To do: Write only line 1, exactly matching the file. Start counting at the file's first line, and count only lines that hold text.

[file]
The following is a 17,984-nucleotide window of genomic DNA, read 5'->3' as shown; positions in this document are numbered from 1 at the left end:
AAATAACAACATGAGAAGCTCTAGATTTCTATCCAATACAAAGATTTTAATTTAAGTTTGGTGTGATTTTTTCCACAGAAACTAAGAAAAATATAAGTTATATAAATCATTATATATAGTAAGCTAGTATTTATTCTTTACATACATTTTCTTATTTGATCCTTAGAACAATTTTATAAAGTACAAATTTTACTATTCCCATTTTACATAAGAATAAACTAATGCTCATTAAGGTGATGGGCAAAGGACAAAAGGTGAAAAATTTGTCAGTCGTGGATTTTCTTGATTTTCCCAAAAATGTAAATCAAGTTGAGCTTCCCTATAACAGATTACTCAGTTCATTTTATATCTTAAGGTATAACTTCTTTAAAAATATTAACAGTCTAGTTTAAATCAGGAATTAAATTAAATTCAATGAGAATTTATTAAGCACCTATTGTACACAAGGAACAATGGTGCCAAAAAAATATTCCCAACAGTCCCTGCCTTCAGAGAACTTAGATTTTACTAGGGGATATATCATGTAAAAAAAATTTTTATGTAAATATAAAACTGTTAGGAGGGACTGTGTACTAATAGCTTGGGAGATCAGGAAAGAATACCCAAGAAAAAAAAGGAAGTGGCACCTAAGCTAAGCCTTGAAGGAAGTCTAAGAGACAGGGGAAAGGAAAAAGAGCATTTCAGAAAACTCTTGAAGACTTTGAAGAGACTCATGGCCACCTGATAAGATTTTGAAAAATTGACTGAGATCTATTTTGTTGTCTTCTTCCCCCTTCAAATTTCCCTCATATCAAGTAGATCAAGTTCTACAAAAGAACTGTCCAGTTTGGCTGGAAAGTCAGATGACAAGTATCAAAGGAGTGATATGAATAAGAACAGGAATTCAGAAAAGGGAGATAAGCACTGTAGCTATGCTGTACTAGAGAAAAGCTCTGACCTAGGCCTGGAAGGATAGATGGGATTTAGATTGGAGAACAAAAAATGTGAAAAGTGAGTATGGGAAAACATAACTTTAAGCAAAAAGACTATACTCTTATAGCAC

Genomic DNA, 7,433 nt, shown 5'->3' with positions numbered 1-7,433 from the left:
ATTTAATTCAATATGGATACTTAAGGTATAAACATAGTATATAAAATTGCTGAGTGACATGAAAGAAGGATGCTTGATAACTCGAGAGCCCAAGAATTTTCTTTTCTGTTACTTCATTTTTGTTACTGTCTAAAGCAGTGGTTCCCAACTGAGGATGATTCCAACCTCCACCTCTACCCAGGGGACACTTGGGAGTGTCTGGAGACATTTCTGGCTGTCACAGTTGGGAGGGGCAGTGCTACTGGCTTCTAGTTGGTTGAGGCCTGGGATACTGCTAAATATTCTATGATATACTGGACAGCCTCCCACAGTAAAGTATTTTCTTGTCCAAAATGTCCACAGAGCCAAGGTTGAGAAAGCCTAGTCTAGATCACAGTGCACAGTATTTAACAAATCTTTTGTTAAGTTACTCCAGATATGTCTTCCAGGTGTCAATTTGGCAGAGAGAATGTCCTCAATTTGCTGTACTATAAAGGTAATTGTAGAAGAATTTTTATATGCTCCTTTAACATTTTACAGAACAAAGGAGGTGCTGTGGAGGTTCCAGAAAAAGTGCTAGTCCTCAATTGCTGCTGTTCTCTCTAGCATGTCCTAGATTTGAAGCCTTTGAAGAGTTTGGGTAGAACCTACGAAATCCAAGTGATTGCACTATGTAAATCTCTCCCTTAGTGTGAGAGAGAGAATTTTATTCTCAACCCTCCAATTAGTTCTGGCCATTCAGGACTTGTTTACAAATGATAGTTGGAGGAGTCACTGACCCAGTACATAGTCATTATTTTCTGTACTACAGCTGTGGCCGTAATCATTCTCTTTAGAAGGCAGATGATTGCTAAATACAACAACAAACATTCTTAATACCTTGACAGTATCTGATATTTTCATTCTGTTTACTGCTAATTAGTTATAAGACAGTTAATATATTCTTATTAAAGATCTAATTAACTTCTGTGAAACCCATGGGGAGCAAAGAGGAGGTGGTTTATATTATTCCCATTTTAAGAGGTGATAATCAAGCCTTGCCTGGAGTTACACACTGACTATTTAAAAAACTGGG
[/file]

The following is a 17,984-nucleotide window of genomic DNA, read 5'->3' as shown; positions in this document are numbered from 1 at the left end: